This summer, our paper titled “Stakeholders’ Perspectives on the Application of New Diagnostic Devices for Urinary Schistosomiasis in Oyo State, Nigeria: A Q-Methodology Approach” was published in Global Health: Science and Practice.
This study focuses on understanding, by means of Q-methodology, the context of use and application of a new diagnostic device that is needed to effectively diagnose urinary schistosomiasis in Oyo State, Nigeria. These findings will guide the development of new diagnostic devices for schistosomiasis that match the contextual landscape and diagnostic strategies in Oyo. The full paper can be downloaded here.
- Q-methodology served as a rigorous tool to identify the needs and product-service design requirements of stakeholders throughout the health care system.
- Stakeholders at various levels of the health care system shared that new diagnostic devices for schistosomiasis should: be available at the point of need and require minimal infrastructure to increase diagnostic capacity and surveillance, particularly in rural or distant settings; be less expensive to make diagnostic testing more affordable; and be able to identify infection status before treatment to support the identification and prioritization of patients or areas in need of treatment.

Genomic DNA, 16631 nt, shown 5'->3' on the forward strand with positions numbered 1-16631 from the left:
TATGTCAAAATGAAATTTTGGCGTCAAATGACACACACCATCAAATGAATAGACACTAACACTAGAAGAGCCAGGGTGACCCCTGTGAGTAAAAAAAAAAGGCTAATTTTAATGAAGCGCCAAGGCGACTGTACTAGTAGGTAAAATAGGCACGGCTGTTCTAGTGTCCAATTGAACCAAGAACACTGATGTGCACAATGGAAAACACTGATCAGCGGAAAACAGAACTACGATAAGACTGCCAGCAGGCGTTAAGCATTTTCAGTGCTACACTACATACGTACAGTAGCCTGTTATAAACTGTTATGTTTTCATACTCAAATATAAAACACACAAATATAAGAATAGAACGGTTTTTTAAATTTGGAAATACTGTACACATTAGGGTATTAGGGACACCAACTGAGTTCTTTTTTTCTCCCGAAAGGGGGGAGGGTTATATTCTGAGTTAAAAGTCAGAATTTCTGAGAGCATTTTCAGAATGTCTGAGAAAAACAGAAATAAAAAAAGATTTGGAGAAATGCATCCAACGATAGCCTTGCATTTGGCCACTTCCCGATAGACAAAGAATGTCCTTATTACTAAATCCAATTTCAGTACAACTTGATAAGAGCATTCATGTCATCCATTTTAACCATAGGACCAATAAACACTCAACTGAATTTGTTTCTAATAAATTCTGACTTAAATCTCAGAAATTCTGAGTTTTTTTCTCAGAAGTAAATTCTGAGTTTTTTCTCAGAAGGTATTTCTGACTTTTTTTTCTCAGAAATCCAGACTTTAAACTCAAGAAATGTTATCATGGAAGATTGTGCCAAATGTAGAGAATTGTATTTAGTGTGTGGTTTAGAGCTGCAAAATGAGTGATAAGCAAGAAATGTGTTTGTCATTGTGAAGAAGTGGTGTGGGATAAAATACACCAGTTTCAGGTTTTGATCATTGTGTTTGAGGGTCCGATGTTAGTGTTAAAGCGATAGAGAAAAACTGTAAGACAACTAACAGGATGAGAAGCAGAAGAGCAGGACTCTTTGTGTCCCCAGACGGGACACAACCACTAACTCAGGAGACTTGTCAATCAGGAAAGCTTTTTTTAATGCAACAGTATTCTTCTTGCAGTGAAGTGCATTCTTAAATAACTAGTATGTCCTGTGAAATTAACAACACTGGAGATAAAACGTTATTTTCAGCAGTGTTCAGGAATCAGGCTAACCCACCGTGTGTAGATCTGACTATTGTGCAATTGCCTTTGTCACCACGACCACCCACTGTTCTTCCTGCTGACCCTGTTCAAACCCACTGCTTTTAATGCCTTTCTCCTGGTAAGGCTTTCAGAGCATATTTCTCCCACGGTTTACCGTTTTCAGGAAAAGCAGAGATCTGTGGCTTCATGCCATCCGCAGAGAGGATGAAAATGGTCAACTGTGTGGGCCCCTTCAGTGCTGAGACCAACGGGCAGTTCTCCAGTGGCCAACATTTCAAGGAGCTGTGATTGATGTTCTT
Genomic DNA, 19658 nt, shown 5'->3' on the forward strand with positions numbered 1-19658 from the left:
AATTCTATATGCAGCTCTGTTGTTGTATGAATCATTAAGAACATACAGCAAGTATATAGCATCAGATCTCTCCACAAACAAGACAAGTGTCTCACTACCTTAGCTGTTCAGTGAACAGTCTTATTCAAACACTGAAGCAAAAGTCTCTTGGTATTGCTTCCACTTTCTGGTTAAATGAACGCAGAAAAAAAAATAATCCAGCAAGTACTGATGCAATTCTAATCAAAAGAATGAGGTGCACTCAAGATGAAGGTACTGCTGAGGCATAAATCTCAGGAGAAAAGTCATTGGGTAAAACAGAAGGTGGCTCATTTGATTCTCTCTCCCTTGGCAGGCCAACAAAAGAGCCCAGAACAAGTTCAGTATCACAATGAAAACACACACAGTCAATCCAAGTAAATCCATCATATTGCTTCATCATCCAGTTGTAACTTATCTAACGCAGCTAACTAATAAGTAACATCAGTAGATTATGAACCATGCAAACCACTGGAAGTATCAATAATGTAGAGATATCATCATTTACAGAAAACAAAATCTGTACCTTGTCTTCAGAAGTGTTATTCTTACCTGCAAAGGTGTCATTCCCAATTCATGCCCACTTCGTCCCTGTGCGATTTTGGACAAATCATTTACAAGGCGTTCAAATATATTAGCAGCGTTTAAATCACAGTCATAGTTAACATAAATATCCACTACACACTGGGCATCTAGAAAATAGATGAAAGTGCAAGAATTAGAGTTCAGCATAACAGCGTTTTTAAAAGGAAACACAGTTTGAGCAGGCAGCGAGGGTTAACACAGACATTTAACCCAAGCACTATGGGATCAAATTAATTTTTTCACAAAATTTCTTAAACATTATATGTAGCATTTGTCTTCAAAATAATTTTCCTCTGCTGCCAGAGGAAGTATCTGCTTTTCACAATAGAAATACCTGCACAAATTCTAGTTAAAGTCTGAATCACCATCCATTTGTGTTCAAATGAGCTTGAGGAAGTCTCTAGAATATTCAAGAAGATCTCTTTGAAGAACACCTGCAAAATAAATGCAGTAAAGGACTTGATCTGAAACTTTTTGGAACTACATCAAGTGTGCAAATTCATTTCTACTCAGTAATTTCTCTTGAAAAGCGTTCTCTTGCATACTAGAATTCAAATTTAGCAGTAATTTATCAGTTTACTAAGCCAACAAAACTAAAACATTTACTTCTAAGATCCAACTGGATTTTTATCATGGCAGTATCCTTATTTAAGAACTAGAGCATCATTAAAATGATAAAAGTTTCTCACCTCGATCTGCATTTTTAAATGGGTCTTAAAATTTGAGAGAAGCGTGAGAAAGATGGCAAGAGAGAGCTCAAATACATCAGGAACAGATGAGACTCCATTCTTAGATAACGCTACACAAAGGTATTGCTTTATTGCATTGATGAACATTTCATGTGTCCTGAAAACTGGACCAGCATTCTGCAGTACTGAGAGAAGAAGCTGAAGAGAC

- Medical device designers and technology companies should ensure the development of new diagnostic devices for health care facilities with minimal infrastructure; these devices should be affordable and deployable, as well as able to identify infection status before treatment.
- Health care systems and community stakeholders in Nigeria should continuously participate and collaborate with the design industry in the human-centered design process of new diagnostic devices to ensure that the viewpoints of stakeholders at various levels of the health care system are explored and considered in the design process.